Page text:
Remender’s story is fun, but the real draw for me, aside from the obvious horror elements and the use of the monster universe, is allowing such a dramatic change to occur to a popular and long-running character. And I mean, the Punisher had never really been intrinsically linked to the supernatural sect of the Marvel U. In the 21st century, mainstream comics are plagued with sameness. There are good stories to be found everywhere, but they still generally involve the same ideas, the same tropes, the same conclusions, just different execution. I don’t think anyone was going to dive into that Punisher run and expect him to come out on the other end as a hulking, cybernetic, undead monster. I know I wasn’t.

Turning the Punisher into a Frankenstein sort of creature is so fitting. The Punisher already operates in the same dichotomy that Frankenstein’s monster is often cast—a hero to some, a monster to others.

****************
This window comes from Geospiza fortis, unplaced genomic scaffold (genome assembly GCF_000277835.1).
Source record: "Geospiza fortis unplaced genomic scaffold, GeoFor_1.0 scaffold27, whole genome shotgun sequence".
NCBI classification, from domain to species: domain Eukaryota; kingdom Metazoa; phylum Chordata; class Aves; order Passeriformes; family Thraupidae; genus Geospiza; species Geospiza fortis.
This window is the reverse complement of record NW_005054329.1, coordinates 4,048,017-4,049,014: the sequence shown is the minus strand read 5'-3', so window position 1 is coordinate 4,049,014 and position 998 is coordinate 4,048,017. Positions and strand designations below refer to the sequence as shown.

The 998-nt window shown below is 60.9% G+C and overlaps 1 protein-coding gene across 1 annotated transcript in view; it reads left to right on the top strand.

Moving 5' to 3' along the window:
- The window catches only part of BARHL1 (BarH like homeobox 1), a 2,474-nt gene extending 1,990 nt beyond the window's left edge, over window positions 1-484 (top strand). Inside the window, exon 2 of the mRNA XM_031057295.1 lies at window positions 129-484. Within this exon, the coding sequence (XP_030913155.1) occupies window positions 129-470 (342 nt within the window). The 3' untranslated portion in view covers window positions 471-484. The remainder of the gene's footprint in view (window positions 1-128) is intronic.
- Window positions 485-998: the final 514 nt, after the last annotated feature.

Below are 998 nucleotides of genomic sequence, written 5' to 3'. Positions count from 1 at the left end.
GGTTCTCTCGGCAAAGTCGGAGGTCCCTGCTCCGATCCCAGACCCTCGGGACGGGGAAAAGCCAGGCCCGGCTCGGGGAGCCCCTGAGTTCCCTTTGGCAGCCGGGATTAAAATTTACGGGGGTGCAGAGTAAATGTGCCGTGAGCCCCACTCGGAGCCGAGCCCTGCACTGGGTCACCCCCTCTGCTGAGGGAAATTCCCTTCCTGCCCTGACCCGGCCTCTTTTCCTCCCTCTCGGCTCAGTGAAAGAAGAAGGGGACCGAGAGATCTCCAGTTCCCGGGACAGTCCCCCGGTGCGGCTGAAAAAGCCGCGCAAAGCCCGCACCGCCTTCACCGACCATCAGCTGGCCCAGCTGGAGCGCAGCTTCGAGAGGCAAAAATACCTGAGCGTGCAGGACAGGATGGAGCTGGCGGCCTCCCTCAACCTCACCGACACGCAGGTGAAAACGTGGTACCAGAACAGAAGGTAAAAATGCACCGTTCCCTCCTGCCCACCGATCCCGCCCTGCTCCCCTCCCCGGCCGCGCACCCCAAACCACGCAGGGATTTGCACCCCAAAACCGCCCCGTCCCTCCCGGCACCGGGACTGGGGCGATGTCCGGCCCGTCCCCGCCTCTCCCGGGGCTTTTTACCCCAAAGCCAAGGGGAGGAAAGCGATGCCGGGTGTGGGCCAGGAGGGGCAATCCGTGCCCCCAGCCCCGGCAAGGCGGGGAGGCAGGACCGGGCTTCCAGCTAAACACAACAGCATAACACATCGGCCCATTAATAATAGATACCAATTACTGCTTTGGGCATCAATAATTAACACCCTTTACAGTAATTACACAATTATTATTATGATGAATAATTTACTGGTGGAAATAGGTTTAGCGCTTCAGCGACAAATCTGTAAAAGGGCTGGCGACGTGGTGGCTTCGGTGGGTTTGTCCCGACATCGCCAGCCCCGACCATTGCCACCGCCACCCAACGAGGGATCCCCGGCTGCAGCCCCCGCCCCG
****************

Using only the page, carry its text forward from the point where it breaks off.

Even if we know the whole time that Franken-Castle is not permanent and at some point, the Punisher will return and things will get back to normal.

In October 2010, my wife and I were visiting some friends in Massachusetts. It was, like, the most autumnal, Halloween-y weekend I’ve probably ever spent, between the red, orange and yellow trees that were pulled right out of whatever movie gives you the most seasonal nostalgia to the pumpkin picking and apple cider donuts to the perfectly crisp fall air that most of the time only exists in my brain when I’m fantasizing about Halloween come Labor Day. After a pumpkin spice-infused morning, we naturally stopped at Newbury Comics (on Newbury Street). I left with KISS bumper stickers, the then-new WASP album Babylon, and the final issue of Rick Remender’s Punisher/Franken-Castle run.